life in a tiny apartment.

August 13, 2018

in a small space, cover a bookshelf with a curtain | reading my tea leaves

Tip # 172 – Straighten your stacks (and hide them).

I’ve written before that my approach to making room for books in a small space is to not hang on to too many and to tuck away the ones I decide to keep. Shocking though it might be for bibliophiles, as much as I like to run my finger across a row of spines and pick out a favorite book, I don’t get the same joy from looking at the spines of books in my small space. Indeed, in an effort to achieve a bit of visual peace, I prefer to keep books more or less under wraps. I’ve covered books with brown paper bags and marbleized papers saved for the purpose. The crates I use as nightstands hide small stacks of books. More crates tucked under our couch cache still more.

Most recently, I made a curtain for a book shelf. In tiny apartments, or anywhere, you have to be willing to be a bit quirky to make your space right for you. I remain unapologetically myself, which is really the only advice I have to offer to any of a small space, cover a bookshelf with a curtain | reading my tea leaves

Until recently, the kids’ books in our house were something of a challenge. We have a lot of them. And on top of the books we own, we usually also have a large stack of choices from the library. To keep up with the growth, we’ve moved our kids’ book collection around a bit. What started out in a crate under our cot-turned-couch moved to a larger crate. What was in the larger crate got moved to a shelf that formerly held cookbooks. What was formerly in the living room was moved into the kids’ room, et cetera.  We went through a few successful rounds of making seasonal edits—for instance, sending summery books into hibernation in the closet for the winter—but a few months ago, Faye decided she did not want to relegate the Tomten and fellow wintry company to storage, and shortly after that, I decided that this would absolutely not be the hill I die on. We cleared a shelf in the kids’ room formerly used to display a few toys and put the full picture book collection there instead. It’s a smarter use of the space, but it made for a bit of a jumble. To help control it, I kept my eyes peeled for a set of bookends, and eventually I found a slim steel set that’s been perfect. They don’t inspire my four-year-old to reshelve with her mother’s precision, but they do help keep things generally a small space, cover a bookshelf with a curtain | reading my tea leaves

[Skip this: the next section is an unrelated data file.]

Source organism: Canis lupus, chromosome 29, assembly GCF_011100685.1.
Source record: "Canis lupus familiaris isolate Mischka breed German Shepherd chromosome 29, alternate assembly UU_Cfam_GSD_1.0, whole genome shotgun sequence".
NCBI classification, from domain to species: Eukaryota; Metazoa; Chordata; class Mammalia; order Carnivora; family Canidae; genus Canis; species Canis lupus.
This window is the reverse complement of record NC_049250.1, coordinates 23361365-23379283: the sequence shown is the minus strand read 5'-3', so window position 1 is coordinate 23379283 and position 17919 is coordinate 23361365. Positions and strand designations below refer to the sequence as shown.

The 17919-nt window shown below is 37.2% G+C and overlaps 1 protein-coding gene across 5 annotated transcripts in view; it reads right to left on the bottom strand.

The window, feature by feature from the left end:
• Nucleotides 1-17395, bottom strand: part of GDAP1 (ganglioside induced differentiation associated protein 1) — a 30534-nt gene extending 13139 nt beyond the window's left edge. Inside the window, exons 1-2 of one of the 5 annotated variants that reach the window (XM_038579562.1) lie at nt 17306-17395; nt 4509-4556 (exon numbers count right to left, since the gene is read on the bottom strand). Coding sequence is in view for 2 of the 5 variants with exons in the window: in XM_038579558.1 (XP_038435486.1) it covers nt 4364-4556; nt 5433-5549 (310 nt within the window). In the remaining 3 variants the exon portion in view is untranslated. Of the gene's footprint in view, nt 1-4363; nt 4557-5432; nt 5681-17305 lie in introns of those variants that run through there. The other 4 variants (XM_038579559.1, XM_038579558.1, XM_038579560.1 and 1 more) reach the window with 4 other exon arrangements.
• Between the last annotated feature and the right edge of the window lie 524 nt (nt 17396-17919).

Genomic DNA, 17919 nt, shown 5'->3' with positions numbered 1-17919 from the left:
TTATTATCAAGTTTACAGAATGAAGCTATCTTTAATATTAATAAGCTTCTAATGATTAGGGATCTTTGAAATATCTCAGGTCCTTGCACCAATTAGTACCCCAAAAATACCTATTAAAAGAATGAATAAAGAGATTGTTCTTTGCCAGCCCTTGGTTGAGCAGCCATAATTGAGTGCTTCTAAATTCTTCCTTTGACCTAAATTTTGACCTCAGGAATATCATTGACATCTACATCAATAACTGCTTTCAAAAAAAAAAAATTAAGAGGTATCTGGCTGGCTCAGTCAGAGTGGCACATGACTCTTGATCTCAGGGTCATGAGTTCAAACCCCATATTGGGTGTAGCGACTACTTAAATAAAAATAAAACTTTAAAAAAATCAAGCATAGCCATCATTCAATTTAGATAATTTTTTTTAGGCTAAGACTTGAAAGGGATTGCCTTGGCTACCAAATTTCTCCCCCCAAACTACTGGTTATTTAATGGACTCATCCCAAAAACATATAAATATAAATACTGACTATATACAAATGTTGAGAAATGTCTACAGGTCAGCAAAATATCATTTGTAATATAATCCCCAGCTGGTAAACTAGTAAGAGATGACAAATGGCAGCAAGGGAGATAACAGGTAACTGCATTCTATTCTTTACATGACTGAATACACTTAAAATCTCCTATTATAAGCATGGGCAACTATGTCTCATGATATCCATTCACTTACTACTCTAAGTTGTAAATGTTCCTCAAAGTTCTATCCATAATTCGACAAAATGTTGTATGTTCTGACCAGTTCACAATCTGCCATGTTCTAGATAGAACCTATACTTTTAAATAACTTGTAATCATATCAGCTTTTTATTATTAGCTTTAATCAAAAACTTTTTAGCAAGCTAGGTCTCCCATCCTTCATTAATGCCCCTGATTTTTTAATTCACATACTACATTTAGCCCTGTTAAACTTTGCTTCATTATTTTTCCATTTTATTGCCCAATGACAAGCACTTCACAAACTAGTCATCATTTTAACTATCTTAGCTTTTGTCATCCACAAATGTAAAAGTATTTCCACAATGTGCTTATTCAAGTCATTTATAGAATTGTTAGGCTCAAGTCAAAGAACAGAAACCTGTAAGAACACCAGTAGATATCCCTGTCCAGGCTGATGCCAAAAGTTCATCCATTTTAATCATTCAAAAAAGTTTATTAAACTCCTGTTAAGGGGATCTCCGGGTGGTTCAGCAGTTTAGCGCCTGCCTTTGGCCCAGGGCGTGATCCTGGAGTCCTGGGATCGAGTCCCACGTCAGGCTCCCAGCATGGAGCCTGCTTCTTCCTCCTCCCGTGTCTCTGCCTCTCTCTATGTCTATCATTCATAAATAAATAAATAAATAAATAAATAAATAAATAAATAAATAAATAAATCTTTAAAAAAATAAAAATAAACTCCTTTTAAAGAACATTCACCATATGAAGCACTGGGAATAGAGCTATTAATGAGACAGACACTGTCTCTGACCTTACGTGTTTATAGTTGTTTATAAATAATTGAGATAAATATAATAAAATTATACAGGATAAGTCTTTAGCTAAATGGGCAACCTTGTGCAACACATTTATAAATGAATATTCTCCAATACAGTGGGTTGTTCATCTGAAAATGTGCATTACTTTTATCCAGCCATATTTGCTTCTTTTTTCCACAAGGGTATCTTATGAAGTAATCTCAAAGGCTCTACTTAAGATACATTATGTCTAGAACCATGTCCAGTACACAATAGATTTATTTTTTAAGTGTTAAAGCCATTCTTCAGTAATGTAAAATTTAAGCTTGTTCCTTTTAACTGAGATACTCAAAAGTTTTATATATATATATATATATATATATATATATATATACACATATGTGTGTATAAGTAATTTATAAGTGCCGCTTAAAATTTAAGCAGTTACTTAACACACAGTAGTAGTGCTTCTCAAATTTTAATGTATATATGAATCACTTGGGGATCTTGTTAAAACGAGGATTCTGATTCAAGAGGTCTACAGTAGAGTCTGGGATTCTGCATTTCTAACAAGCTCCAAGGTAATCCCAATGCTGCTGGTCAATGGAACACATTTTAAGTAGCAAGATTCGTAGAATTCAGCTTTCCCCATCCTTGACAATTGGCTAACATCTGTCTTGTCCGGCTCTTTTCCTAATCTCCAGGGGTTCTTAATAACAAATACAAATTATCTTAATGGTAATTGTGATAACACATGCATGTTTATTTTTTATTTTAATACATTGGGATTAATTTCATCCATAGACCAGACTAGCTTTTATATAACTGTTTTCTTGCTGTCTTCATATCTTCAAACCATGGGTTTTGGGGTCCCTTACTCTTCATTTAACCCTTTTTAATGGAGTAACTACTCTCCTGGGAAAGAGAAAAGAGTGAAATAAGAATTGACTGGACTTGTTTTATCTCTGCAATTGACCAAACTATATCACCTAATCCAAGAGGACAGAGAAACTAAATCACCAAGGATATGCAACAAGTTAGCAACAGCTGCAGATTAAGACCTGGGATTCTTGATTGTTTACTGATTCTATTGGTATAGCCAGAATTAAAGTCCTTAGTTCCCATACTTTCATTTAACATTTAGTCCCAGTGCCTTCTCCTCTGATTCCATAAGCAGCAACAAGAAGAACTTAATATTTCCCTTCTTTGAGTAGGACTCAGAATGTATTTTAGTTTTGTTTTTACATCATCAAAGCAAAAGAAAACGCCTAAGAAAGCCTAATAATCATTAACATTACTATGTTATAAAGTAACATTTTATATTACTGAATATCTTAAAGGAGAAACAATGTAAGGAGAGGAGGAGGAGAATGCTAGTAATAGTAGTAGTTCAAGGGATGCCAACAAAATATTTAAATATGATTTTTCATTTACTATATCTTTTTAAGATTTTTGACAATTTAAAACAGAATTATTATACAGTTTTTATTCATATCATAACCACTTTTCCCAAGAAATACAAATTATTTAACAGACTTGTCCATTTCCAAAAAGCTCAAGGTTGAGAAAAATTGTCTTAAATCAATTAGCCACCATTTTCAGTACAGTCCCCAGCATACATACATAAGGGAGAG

A curtain to cover the whole thing made the move feel even better. I cut and hemmed a rectangle of fabric from an acorn-dyed swaddle we used for Silas, and strung it up over a bit of wire. For the kids, it makes the shelf of books feel extra dramatic—a secret spot for hiding bookish treasures. For me, it makes it so that when I sit at the kitchen table to work, my view is calm and uncluttered. 

Who knows how long it will last there. No doubt our book collection will face another round of edits and new additions. We might need to find it a new home. Maybe I’ll eventually decide a curtained shelf looks too much like something a pair of puppets is going to pop out from behind. But for now, tucked behind a curtain, our favorite stories have a sweet spot to rest. (More updates to the kids’ room coming tomorrow.)

What about you? Quirky small space solutions of your own?

Tiny apartment survival tips #1 – 171.

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  • Reply SEM August 13, 2018 at 11:26 am

    You gotta do you. I had a similar feeling about bar items. I once thought them super cute… all styled and beckoning visitors to glance their way. Now I see them as dust collectors and space crowders, so I’ve nestled them away in the cabinet. I seem to have a waivering opionion of the ‘shelfie’ in my own life.

    • Reply ERIN BOYLE August 13, 2018 at 12:21 pm

      Ha, totally! Just never really a huge fan of open shelving in my own space!

  • Reply SEM August 13, 2018 at 11:29 am

    Oh, clip question. Do yours screw in to the wall and then clip to your posters? Or do do you use a 3M tab or some sort?

    • Reply ERIN BOYLE August 13, 2018 at 12:20 pm

      We use tiny nails!

  • Reply Diane August 13, 2018 at 1:01 pm

    Speaking of , I always love your kids’ reading suggestions…